An article in The Guardian the other week made me think. Its central question was “does the Internet make us smarter?” That simple question reveals a host of sub-questions. The answers to these are fundamental to managers in recruiting quality staff.
The Internet’s amazing. It allows anyone to look up anything they need to know. That’s a fact. A tree surgeon can look up the recommended pruning for a Tree of Heaven. A nurse can look up the recommended use of omeprazole. And an electrician can look up how to wire a contactor.
The discussion goes something like this. If the Internet makes us smarter, it matters little what quality of staff managers recruit. These staff just need to be able to use the Internet from wherever they are working. But if the Internet doesn’t make us smarter, the established state prevails: managers still need to select able staff. So here’s the conclusion.
The first sub-question (suggested by the Guardian article) is to ask upon what the ability to excel in a job depends? Is it attitude, like Richard Branson argues? The flaw in his argument is that attitude is a function of context – the firm and its management create attitude. Or is it task-related competence – the thing that allows someone to actually do the job they’ve been hired for – like fly a plane or program a computer? Or is it about something else more abstract?
Boiling it down, it’s about intelligence. In recruiting quality staff, the key criterion is intelligence.
Research suggests that bright people learn new jobs faster than those less able. Intelligent people generally perform better in jobs – that is, any job. That’s generalising but it’s true. On the whole, intelligent people perform better than those less intelligent.
That’s not to say that we need rocket scientists in every job. But the research results are clear. Those more able tend to do better. This implies that for any job, we’d want to select those in the top half of the distribution – those above average in that profession or craft.
The second sub-question is one about the nature of intelligence.
Organisational psychologists – the folk that think about these things – would suggest that intelligence comprises two parts. The first part is fluid intelligence. Fluid intelligence allows us to reason. The second part is crystallised intelligence. Those with higher crystallised intelligence tend to know more and understand more. The good news for those getting older is that crystallised intelligence tends to increase with age – perhaps that’s not surprising. The flipside is that fluid intelligence decreases slightly with age.
We can also look at intelligence another way. It’s the ability to reason with numbers, language and abstract concepts. These three abilities are distinct. Some people can have high verbal and low numeric abilities. And some can have high abstract reasoning but lower ability with numbers and maybe language. Any combination is possible.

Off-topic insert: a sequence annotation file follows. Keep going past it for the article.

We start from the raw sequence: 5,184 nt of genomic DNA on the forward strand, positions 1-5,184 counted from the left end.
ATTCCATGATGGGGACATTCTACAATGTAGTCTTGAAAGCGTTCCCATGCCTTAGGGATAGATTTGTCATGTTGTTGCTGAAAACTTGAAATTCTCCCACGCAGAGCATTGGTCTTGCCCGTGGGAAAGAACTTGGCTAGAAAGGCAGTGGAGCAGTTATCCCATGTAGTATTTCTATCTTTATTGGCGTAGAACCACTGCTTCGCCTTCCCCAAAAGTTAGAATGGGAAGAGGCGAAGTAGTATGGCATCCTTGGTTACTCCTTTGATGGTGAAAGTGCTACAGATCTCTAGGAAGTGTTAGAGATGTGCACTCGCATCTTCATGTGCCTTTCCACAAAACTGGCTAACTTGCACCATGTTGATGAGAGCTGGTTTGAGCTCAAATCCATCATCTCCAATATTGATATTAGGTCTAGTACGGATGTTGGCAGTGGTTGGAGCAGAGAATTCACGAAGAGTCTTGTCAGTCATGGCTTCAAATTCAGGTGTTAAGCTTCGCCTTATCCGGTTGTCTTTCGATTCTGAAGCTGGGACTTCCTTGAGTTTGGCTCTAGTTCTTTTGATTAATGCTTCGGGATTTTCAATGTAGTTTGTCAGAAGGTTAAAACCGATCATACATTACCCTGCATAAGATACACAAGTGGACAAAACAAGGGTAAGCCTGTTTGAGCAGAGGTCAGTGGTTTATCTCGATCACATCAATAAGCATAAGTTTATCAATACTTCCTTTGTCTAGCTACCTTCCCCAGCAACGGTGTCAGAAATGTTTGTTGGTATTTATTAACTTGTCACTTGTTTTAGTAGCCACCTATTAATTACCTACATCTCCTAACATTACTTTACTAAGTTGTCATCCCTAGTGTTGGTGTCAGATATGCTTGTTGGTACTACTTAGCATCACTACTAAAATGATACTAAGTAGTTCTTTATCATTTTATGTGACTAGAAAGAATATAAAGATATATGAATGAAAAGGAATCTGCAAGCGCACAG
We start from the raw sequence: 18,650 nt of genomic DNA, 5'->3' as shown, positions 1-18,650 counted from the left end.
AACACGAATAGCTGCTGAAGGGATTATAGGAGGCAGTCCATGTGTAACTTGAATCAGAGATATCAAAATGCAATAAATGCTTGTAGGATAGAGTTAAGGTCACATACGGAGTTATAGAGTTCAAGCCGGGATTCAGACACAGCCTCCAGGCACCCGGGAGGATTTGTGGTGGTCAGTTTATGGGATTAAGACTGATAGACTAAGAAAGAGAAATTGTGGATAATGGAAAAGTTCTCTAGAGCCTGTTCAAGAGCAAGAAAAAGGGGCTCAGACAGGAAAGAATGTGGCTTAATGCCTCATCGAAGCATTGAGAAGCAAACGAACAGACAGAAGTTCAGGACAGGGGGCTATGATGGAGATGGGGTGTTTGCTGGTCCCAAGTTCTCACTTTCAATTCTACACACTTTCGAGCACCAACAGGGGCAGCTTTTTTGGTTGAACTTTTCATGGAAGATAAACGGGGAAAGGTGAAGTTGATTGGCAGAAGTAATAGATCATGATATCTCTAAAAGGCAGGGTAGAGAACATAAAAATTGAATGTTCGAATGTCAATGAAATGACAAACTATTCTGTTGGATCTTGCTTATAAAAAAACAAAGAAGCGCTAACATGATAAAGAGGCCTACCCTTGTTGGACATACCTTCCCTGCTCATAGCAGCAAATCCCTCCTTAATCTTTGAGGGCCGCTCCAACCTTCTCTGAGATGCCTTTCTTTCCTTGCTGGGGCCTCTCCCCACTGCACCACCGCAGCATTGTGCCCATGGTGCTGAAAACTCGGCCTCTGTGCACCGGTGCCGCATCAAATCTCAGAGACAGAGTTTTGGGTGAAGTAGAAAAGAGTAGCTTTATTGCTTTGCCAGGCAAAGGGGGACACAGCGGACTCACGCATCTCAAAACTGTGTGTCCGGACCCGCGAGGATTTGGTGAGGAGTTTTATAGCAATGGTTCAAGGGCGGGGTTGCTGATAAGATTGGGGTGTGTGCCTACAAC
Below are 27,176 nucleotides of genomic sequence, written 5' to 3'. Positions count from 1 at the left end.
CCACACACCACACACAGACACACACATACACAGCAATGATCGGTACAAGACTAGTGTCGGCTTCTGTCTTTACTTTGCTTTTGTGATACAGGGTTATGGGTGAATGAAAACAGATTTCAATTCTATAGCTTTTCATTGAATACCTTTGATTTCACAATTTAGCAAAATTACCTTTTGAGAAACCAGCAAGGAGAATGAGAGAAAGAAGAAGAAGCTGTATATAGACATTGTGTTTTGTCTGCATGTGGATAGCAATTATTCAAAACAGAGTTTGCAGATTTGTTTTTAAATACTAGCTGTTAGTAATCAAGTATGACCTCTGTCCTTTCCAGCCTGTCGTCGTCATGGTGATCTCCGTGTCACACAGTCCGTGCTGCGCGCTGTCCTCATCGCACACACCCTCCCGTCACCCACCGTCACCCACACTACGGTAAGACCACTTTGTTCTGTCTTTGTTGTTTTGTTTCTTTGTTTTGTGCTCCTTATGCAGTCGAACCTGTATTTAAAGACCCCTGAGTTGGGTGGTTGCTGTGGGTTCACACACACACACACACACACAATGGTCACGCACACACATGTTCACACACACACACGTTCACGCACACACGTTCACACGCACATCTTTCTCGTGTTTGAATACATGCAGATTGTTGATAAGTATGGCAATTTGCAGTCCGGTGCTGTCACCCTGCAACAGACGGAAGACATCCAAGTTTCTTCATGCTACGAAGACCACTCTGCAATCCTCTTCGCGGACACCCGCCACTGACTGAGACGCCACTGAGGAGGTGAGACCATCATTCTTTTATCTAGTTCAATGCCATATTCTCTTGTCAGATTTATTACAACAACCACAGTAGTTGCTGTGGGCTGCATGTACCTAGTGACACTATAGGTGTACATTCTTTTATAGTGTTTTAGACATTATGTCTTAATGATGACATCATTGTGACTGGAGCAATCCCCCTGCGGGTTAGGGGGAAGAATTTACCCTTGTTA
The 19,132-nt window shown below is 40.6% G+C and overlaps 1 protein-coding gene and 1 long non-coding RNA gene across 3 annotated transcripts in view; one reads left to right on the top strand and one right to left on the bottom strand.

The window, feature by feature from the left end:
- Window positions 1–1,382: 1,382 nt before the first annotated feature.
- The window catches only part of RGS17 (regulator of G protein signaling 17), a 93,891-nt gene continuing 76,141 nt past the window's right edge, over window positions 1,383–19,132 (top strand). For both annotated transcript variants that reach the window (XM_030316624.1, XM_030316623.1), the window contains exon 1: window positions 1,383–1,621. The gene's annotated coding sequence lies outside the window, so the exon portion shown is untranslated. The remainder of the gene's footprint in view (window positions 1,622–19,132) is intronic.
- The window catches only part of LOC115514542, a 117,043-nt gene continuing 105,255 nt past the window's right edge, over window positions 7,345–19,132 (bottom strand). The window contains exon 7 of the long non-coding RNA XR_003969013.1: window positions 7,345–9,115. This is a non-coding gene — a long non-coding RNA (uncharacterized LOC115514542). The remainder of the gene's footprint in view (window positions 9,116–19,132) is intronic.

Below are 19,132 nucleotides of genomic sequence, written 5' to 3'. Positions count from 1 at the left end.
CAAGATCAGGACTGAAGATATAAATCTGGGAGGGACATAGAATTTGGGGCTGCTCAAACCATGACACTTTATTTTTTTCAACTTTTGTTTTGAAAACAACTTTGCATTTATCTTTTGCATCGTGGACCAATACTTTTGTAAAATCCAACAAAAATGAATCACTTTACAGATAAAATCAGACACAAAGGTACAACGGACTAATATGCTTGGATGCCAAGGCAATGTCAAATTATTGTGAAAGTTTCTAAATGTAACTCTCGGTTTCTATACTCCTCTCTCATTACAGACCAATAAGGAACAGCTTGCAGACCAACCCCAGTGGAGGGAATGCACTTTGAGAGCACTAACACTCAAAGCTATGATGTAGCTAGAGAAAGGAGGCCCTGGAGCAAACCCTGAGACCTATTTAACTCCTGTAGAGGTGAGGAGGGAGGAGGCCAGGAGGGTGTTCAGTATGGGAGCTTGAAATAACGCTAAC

So intelligence is not one thing – though organisational psychologists do sum everything up in a single characteristic – termed g – short for General Mental Ability.
So what part does the Internet play in our General Mental Ability? And what relevance does it have for managers?
GMA and The Internet
What’s accessible via the Internet is information? As it is, out there in the Cloud, it’s a load of stuff that is useless until accessed. Staff access this information in the course of their work.
The third sub-question centres on who is accessing this information. Now comes the crunch. If the person accessing the information:
- can understand the context in which they want to use the information; and
- has the intelligence to make the link between that context, the information and the problem; and
- can reason a solution to whatever problem they are addressing; then
- that information becomes knowledge through the cognitive processes in the person’s brain.
Knowledge is useful to a firm. Knowledge is the stuff of competitive advantage. Knowledge can be assimilated by a firm to enable it to transform processes and develop product. Knowledge helps salespeople sell, architects design and doctors cure illness. If one firm has greater ability to generate and assimilate knowledge than another, prospectively they will sell more and generate more profit.
It’s knowledge that allows those three practitioners at the start of this blog to understand and take the correct action.
Knowledge, not information
Information is worth the cost of the paper it’s written on or the disk space it’s stored on. Knowledge, on the other hand, enables a firm to generate profits and is priceless.
So back the main question: does the Internet make us smarter? Does the Internet allow us to generate more profits?
The simple answer is, yes. But that comes with conditions: those processing the information from the Internet must have the intelligence to process if from information to knowledge without error. They must be able to assimilate the information, sifting the useful from the useless and the just-plain-wrong. It must mean something to them in the context of the problem they are addressing.
The higher a person’s abstract reasoning ability and the higher their ability to deal with numbers and language, the greater meaning the Internet information will have.
Recruiting quality staff
So it’s a circular argument. Does the Internet make us smarter? Yes, but only if we’re smart in the first place!
For managers to maximise their competitive advantage they should therefore seek to recruit high aptitude staff. In recruiting quality staff, managers should select people with high abstract, numerical and verbal abilities. Again, this does not mean a rocket scientist in every role. But it does mean that recruits’ intelligence should be in the upper end of the distribution for the job to be done.